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FDA Approves Brukinsa for Marginal Zone Lymphoma Treatment


Patients with relapsed/refractory, pretreated marginal zone lymphoma are now eligible for treatment with Brukinsa.

The Food and Drug Administration (FDA) approved Brukinsa (zanubrutinib) for the treatment of adults with marginal zone lymphoma (MZL) who have previously received an anti-CD20—based therapy.

“MZL is considered an indolent lymphoma with good overall survival rates. However, patients tend to relapse, and this may occur several times. Therefore, additional therapies are needed particularly in the relapsed/refractory setting,” said Lee Greenberger, chief scientific officer of the Leukemia & Lymphoma Society (LLS), in an interview with CURE®.

The approval for this indication is based off findings from two clinical trials, including the phase 2 MAGNOLIA clinical trial, where 56% of patients with relapsed/refractory responded to the drug. In the group of patients whose disease shrunk from treatment from Brukinsa, 20% achieved a complete response, where there was no detectable cancer, in patients assessed with a CT scan. With assessment prioritizing PET-CT scan, 67% of patients responded to treatment, with a complete response rate of 26%. At 12-month follow-up, 85% of patients who responded were still in remission.

Another phase 1/2 trial of the drug BGB-3111-AU-003 showed that in a group of 20 patients (nine with extranodal subtype, five with nodal subtype and six with splenic subtype), there was an overall response rate of 80%, with 20% of patients experiencing a complete response. After 12 months, 72% of patients were still in remission.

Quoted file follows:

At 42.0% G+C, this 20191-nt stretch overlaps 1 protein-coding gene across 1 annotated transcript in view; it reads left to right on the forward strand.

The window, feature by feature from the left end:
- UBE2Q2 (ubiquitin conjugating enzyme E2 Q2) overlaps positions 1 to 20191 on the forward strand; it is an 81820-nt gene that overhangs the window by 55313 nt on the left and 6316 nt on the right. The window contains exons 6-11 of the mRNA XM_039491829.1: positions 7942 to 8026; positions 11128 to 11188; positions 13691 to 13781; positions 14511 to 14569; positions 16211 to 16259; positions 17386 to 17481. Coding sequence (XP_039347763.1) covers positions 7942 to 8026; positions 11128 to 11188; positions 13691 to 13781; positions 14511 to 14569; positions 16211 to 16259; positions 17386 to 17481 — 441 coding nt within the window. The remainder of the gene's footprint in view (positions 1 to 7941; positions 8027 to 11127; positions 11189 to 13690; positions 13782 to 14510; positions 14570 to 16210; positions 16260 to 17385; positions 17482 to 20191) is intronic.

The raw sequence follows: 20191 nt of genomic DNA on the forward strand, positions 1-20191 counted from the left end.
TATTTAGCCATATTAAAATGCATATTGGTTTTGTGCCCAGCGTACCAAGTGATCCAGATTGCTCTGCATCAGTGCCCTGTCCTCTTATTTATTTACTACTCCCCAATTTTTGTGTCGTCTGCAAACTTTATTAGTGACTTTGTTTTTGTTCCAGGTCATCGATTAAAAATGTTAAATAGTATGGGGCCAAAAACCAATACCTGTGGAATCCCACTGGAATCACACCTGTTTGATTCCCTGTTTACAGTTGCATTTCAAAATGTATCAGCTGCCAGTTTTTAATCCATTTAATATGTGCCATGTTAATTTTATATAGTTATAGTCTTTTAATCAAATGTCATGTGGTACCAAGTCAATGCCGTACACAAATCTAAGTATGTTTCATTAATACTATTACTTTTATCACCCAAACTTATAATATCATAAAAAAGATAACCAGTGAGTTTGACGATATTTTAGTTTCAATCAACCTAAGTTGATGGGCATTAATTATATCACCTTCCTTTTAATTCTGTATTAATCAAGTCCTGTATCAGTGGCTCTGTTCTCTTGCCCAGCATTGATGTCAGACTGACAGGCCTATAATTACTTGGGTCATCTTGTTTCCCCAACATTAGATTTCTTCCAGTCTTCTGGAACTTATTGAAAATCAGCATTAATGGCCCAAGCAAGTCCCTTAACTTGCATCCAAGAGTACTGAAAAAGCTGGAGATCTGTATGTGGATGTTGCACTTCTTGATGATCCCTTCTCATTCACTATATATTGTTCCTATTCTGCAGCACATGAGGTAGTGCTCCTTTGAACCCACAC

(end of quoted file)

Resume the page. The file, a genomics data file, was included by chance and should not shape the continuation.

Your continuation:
“While it is not possible to compare these results to (Imbruvica [ibrutinib]), which requires a head-to-head comparison, the efficacy of (Brukinsa) is impressive,” Greenberger said. “The other potential advantage is the improved safety of (Brukinsa) compared to (Imbruvica).”

Patients enrolled on the MAGNOLIA trial – who had relapsed/refractory disease and received one or more prior lines of treatment with an anti-CD20 therapy – received 160 mg of Brukinsa twice a day until their disease got worse or they experienced unacceptable side effects. They were allowed to take antiplatelet or anticoagulation agents, if needed.

Brukinsa is a Bruton’s tyrosine kinase (BTK) inhibitor, meaning that the drug binds to the BTK protein, which plays a role in telling lymphoma cells to grow and divide.

"BTK plays a critical role in B-cell receptor signaling, a driver in the development of marginal zone lymphoma. In the MAGNOLIA trial, Brukinsa demonstrated impressive overall response and complete remission rates, with responses observed in all MZL subtypes. In addition, this next-generation BTK inhibitor was well-tolerated in these patients, with low rate of discontinuation due to adverse reactions. We are optimistic that Brukinsa will bring clinically meaningful benefit to patients with relapsed or refractory marginal zone lymphoma," said Stephen Opat, Director of Clinical Hematology at Monash Health, Head of Department of Hematology at Monash University, and lead principal investigator of the MAGNOLIA trial, in a statement.

Side effects from Brukinsa treatment tended to be low-grade (not serious). Common side effects that occurred in 30% or more of patients included laboratory abnormalities, decreased neutrophil count, upper respiratory tract infection, decreased platelet count, hemorrhage, decreased lymphocyte count, rash and musculoskeletal pain.

While the approval of Brukinsa is exciting, there is still more work that needs to be done in the space, according to Greenberger.

“MZL still remains a difficult disease to treat, and many patients do not achieve a cure. While the use of BTK inhibitors (an oral therapy) to treat MZL provides additional options, it is expected that may patients will still relapse,” he said. “Additional therapies, such as CD19 CAR T (axi-cel) might be of further use, as defined by the encouraging results of the ZUMA-5 trial. As we develop more therapies to treat MZL and other non-Hodgkin lymphoma, LLS is optimistic that long term disease control and possibly more cures are on the immediate horizon.”

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